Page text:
Years ago there was a popular ad campaign for a telephone provider (pre-cell phones and internet.) In each commercial, a celebrity (Joe Montana, Carlos Santana) would share an emotional story about a phone call with a colleague or business partner that ultimately ended up in success. Then you’d hear a voice over – “the most successful business calls are personal.”
I’ve thought about those commercials often over the past few months. After hearing about friends and colleagues literally spending 10-12 hours a day on video calls and feeling wiped out, I wondered what happened to simply making phone calls.
Don’t get me wrong – the ability to gather a group of people and share presentations and documents in real-time can make video meetings incredibly effective when we need to see multiple people and process complex information. But shortly after lockdown, I noticed that more and more of my meetings with colleagues, friends and clients turned into video meetings even if we had no need to see each other or share any visual medium. In fact, many of my check-ins, that would have previously in person or a phone call, had turned into a video call.
Humans, in general, are not designed to do anything for 10-12 hours. Let alone stare at a flat screen and listen to one dimensional audio. According to “Why Do We Suffer From Zoom Fatigue” by Mark Sparrow, our brains fatigue more easily on video calls because it must adjust to the varying backgrounds and positions of the speaker as well as decipher who is speaking in a phenomena he calls “audio flatness.”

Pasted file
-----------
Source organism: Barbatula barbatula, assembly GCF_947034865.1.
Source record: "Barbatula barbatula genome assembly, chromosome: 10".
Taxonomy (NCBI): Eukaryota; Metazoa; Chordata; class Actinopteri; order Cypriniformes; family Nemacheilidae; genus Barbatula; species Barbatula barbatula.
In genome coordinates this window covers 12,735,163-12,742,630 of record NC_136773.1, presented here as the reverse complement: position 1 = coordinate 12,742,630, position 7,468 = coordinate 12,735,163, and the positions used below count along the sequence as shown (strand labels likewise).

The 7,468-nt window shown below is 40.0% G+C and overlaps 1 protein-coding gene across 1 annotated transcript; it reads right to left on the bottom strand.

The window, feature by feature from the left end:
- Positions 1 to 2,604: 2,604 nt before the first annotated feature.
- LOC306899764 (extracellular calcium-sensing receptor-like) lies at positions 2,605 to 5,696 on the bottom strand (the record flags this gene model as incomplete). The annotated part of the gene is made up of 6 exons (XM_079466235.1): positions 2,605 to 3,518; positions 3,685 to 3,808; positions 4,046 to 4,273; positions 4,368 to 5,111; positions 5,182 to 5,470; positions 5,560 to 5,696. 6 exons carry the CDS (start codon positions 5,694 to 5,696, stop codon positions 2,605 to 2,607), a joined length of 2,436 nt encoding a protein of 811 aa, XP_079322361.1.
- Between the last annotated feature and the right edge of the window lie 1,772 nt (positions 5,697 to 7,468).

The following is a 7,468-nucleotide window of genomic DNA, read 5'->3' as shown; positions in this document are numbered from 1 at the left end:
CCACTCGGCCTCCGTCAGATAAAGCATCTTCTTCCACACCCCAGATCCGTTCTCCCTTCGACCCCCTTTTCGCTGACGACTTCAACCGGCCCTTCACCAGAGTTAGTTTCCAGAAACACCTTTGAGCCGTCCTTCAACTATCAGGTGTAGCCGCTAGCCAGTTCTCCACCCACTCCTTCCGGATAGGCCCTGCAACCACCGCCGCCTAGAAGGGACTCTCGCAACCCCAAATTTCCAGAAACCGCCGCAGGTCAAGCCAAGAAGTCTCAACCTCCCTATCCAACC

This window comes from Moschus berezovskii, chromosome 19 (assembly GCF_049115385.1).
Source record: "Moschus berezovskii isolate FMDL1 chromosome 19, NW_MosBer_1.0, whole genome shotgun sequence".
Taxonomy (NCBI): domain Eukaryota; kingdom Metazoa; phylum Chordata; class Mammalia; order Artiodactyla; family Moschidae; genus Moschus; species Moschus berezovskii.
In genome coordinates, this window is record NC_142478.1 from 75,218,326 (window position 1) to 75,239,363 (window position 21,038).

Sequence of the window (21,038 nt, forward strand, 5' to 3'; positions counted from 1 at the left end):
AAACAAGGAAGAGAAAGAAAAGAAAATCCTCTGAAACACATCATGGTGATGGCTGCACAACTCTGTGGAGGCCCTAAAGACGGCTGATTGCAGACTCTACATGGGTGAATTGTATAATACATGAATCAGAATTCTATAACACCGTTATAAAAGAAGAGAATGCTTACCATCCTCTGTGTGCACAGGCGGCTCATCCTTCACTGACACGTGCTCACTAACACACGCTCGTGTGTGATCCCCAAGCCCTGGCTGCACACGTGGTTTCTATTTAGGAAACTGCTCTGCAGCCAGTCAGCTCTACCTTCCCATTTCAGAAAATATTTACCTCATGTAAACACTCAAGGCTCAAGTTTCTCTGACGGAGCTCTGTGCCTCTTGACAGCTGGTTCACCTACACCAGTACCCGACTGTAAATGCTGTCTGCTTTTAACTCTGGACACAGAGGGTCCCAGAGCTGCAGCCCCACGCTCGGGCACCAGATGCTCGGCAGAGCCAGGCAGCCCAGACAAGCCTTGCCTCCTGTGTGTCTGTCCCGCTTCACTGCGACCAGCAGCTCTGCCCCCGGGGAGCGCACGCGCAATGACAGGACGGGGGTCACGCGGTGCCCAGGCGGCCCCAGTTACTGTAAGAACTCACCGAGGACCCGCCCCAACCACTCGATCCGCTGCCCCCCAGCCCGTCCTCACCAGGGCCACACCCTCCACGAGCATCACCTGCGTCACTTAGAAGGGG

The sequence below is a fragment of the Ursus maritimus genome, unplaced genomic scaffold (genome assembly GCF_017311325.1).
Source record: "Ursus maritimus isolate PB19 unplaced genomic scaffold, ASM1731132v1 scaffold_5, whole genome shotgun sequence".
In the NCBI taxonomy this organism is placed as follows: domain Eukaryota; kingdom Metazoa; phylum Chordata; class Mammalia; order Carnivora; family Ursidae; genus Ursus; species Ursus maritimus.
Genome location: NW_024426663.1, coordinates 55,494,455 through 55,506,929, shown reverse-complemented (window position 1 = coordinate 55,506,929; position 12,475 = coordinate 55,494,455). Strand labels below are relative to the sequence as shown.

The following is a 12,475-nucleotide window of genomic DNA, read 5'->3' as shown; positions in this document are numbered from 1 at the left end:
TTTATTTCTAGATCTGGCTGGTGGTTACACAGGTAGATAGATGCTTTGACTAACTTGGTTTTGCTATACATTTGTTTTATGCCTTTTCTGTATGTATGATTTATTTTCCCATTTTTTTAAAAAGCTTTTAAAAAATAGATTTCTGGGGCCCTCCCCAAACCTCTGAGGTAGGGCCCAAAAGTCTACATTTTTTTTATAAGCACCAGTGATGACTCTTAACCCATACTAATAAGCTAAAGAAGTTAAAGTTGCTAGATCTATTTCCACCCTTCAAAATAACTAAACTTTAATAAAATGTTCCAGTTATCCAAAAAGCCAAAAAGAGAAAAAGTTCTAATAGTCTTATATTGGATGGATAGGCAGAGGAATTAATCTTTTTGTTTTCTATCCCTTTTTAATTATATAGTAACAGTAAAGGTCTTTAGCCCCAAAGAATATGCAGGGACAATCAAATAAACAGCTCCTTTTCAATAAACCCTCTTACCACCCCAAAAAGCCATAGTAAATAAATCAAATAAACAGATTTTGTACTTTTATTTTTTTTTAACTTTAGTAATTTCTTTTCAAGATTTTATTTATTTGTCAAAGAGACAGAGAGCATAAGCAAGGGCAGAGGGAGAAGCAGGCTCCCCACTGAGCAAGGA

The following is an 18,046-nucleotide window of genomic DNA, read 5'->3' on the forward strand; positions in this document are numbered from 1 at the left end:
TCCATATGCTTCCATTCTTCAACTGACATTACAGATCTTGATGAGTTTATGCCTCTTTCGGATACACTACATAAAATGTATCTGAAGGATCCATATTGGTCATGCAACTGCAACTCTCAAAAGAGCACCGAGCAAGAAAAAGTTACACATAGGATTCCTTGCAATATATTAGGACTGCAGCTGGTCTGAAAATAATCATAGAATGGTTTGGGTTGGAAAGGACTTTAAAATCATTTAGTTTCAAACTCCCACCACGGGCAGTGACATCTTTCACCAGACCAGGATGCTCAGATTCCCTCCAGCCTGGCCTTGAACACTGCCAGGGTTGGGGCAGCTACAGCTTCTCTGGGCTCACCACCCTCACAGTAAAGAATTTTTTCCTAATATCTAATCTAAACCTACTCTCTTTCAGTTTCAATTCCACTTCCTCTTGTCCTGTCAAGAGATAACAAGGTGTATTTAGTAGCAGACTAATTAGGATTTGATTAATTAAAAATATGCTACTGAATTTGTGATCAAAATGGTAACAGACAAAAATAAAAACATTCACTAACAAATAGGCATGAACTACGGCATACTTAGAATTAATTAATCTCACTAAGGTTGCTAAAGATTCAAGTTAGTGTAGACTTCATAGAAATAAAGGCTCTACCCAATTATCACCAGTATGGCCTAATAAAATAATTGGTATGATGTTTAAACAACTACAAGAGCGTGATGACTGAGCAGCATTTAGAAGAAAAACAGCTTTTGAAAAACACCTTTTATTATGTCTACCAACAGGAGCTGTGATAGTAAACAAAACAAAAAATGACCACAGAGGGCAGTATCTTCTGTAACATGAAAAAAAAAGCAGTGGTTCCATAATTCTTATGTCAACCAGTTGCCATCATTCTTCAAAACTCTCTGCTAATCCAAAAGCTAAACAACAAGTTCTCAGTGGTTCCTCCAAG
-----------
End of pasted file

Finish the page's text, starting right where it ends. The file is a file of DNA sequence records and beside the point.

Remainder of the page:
“We’ve all been there; a day spent in video conferences and meetings can leave you feeling “punch drunk” as if you hadn’t slept for a day or two.”
With regular, in-person meetings, we are usually all in the same room. Our brains register where each participant is and understands who is speaking based on the direction from where we hear the sound. There are visual and physical cues to help us not all speak at the same time (though not always!) On video calls, we hear all the participants through the same low dimension, audio speaker, often several people at the same time. Add the disparate participant backgrounds to scramble our visual cues (office, bedroom, kitchen table, coffee shop), our brain is continually deciphering what’s being said and who’s saying it.
“So, it seems as though we’ve been missing a trick with video conferencing by focusing too much on the visual side of things. In the real world, audio provides us with countless clues and cues as to who is talking and where they are in a given space.”
Consider a cocktail party where lots of people are speaking at the same time, you typically are not trying to listen to every person in the room. Your brain naturally filters out the voices you don’t need to hear and can focus more readily on the person or people you are speaking with.
Mark Sparrow believes that eventually 3D audio technology will be able to replicate “being there” audio for our video meetings and help reduce our “Zoom” fatigue.
Until then, I’ve started scheduling 1-on-1 phone calls where it makes sense. What I’ve found, even with tough conversations, I’m less concerned in managing the technology and more intent on the conversation. The flow felt easier and I was less tired.
And that’s a productivity booster I can implement daily.